Opioid AgonistParenteral Dose, IV, SC, IMOral DosePO:IVDuration of Action, h
Morphine10 mg30 mg3:13-4
Morphine, long-acting (Avinza, Kadian)30 mg12
HYDROmorphone (Dilaudid)1.5 mg7.5 mg5:12-3
OXYcodone (Oxecta)15-20 mg3-5
OXYcodone, long-acting (OxyContin)20 mg12
HYDROcodone (Vicodin, Lortab)30-45 mg3-5
OXYmorphone (Opana)1 mg10 mg10:13-6
OXYmorphone, long-acting (Opana ER)10 mg12
Codeine180-200 mg4
Fentanyl*0.2 mg (200 mcg)2
*See Table 2 for transdermal fentanyl conversion **Methadone dosing: always consult pain or palliative care specialist

Transdermal fentanyl

Conversion from morphine (or equivalent) to fentanyl transdermal:

  1. Calculate the total 24-hour morphine dose (or morphine-equivalent).
  2. Select microgram per hour dose of transdermal fentanyl based on Table 2.
  3. Decrease new dose 30-50% to allow for incomplete cross-tolerance.
  4. Manage breakthrough pain with morphine/short-acting opioid PRN.
  5. Titrate patch to effect every 72 hours.

Table 2. Conversion of Opioid Analgesics to Fentanyl Transdermal

Current Opioid AnalgesicDaily Dosage (mg/d)
Morphine PO60-134135-224225-314315-404
Morphine IV/IM10-2223-3738-5253-67
Oxycodone PO30-6767.5-112112.5-157157.5-202
Oxycodone IV/IM15-3333.1-5656.1-7878.1-101
Codeine PO150-447448-747748-10471048-1347
Hydromorphone PO8-1717.1-2828.1-3939.1-51
Hydromorphone IV1.5-3.43.5-5.65.7-7.98-10
Meperidine IM75-165166-278279-390391-503
Methadone PO20-4445-7475-104105-134
Methadone IM10-2223-3738-5253-67
Recommended fentanyl transdermal dose (q72h)
Fentanyl transdermal (Duragesic)25 mcg/h50 mcg/h75 mcg/h100 mcg/h

Fentanyl transdermal cautions

See the list below:

  • Transdermal fentanyl is NOT recommended for breakthrough or unstable pain requiring frequent dosage adjustments.
  • Patches MUST NOT be used in opioid-naïve patients; they are indicated only for patients who are opioid tolerant.
  • Do not apply any external heat to patch; heat may increase absorption and increase risk of overdose.

PRN dosing for breakthrough pain

See the list below:

  • Augment around-the-clock scheduled opioid doses with PRN doses of short-acting opioids for acute exacerbation of chronic pain.
  • Short-acting opioid doses are approximately 10-20% of total 24-hour scheduled opioid dose (eg, 24-hour scheduled morphine totals 150 mg, therefore give short-acting morphine 15 mg PO q1h PRN for breakthrough pain).
  • Reassess efficacy and adverse effects at 60 minutes.
    • If the pain score is unchanged or increased, increase PRN dose 50-100%.
    • If the pain score is decreased, continue current effective PRN dose.

Fentanyl transmucosal or intranasal spray for breakthrough cancer pain

See the list below:

  • Transmucosal or intranasal spray fentanyl should not be used in opioid-naïve patients.
  • Initiate dosing cautiously in the chosen formulation and titrate to effect.
  • Do not exceed more than 2 doses per breakthrough episode.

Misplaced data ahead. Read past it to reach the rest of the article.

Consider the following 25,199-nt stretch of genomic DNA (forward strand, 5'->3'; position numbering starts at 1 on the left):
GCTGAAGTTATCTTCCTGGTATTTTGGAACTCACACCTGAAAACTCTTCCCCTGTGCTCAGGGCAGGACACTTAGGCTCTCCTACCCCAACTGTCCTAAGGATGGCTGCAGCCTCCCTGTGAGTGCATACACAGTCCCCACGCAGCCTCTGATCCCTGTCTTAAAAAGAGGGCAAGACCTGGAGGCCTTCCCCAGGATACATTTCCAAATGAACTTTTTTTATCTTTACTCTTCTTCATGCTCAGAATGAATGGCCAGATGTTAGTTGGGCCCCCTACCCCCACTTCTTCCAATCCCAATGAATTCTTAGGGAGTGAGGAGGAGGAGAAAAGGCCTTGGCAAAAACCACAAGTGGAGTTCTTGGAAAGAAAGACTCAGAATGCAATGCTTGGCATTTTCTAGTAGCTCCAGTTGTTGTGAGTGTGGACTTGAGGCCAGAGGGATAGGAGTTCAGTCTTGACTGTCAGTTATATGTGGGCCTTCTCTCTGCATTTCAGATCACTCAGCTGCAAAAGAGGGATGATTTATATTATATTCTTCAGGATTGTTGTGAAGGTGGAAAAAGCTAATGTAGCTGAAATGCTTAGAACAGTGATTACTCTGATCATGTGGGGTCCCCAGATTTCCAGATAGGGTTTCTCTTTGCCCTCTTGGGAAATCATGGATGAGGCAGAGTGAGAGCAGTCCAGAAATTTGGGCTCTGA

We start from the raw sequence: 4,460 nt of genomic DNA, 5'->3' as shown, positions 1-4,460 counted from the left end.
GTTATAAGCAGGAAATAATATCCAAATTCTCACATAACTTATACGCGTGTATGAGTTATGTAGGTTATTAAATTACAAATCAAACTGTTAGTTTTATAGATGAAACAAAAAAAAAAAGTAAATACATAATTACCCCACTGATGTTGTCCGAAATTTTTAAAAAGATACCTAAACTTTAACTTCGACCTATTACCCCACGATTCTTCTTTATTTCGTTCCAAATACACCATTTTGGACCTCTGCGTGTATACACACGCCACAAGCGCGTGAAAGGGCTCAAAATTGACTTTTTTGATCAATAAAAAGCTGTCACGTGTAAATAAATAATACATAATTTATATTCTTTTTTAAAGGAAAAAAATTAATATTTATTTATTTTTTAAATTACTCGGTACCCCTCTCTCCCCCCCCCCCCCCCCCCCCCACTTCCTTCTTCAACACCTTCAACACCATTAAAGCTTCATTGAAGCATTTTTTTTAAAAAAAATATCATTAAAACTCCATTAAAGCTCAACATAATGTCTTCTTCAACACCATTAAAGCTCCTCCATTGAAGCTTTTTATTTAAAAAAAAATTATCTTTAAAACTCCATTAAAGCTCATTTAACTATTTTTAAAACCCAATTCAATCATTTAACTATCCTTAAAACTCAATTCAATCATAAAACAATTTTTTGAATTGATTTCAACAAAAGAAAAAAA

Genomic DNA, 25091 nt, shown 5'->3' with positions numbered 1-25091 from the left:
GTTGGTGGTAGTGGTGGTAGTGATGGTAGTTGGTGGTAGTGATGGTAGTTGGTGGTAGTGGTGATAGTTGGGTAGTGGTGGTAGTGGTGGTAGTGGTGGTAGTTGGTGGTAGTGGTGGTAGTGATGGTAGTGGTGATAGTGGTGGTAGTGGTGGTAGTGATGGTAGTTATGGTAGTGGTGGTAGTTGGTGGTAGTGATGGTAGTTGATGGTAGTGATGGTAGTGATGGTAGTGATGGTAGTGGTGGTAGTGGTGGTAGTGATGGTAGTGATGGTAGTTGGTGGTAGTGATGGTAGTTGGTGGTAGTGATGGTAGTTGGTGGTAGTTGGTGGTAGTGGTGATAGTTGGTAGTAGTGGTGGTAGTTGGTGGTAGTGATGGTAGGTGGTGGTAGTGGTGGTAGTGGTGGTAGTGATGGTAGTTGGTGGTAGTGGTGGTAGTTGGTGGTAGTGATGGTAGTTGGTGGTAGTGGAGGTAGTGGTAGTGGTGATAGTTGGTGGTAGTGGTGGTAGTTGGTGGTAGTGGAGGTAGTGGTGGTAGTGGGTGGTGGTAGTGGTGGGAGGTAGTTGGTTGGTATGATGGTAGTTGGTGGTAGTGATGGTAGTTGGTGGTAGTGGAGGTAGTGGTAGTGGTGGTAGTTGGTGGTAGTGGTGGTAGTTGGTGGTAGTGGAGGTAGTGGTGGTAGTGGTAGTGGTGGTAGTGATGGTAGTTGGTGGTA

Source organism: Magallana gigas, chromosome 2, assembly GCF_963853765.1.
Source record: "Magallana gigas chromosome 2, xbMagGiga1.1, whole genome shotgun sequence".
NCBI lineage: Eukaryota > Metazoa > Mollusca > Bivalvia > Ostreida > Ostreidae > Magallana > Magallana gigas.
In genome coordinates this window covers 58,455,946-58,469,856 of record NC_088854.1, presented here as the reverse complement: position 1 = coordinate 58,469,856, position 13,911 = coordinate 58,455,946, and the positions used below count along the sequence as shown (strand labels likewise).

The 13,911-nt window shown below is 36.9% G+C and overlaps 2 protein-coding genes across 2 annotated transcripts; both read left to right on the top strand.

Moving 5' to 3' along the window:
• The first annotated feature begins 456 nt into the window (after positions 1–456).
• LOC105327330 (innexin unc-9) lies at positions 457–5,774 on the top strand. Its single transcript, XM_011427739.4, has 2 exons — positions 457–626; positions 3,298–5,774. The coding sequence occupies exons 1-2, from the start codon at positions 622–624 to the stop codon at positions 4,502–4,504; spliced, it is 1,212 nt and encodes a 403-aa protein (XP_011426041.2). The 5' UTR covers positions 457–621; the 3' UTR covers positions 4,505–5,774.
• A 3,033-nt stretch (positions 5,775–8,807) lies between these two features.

• Consider increasing 24-hour scheduled opioid therapy if more than 4 breakthrough episodes occur in a day.

Opioid rotation


  • Of cancer patients receiving active cancer treatment, 33% experience severe pain but 30% do not receive adequate pain treatment.
  • Opioids do not have a ceiling effect or uniform plasma levels, so individual titration required.
  • Intolerable side effects along with inadequate analgesia contribute in 10-30% of patients treated with oral morphine for pain.
  • After initiation and titration, the initial clinical efficacy may gradually decline. Then higher doses may have undesirable side-effects, and rotation can be considered.


  • Unmanageable side effects during dose titration
  • Poor analgesia despite dose titration
  • Alternate route of administration needed
  • Change in clinical status requires different pharmacokinetics (eg, renal insufficiency or hepatic dysfunction)
  • Cost or financial considerations
  • Drug availability issues
  • Interactions between drugs
  • Most commonly done for poor opioid responsiveness
  • Specific mechanisms by which it improves overall response is unknown; likely from large individual variation to different agents and the phenomenon of incomplete cross-tolerance

Equianalgesic dose tables

  • Opioid dose requirements can vary in the clinical setting as much as 40-fold.
  • Equianalgesic dose defined as the dose in steady state providing the same analgesic response. This has been standardized to 10 mg of parental morphine in most studies.
  • First equianalgesic dose table published more than 40 years ago, and remain with little variation.
  • Items that may influence relative potencies:
    • Major organ dysfunction, particularly renal and hepatic impairment, but also adrenal insufficiency, hypothyroidism, and abnormal levels of protein binding
    • Demography, including race, age, and gender
    • Most trials were short term trials of acute postoperative pain or in cancer pain with low dose opioids
    • All new treatment should be considered a trial until it is found to be analgesically effective with acceptable side-effect profile.
    • No evidence-based guidelines for opioid choices with rotation.
    • Rotation in cancer patients regains satisfactory pain control and/or reduced side effects in 50-70% of patients.
    • In cancer population, 80% of patients required one switch, 44% 2 or more, 20% 3 or more.

Dr. Oche Otorkpa PG Cert, MPH, PhD

Dr. Oche is a seasoned Public Health specialist who holds a post graduate certificate in Pharmacology and Therapeutics, an MPH, and a PhD both from Texila American University. He is a member of the International Society of Substance Use Professionals and a Fellow of the Royal Society for Public Health in the UK. He authored two books: "The Unseen Terrorist," published by AuthorHouse UK, and "The Night Before I Killed Addiction."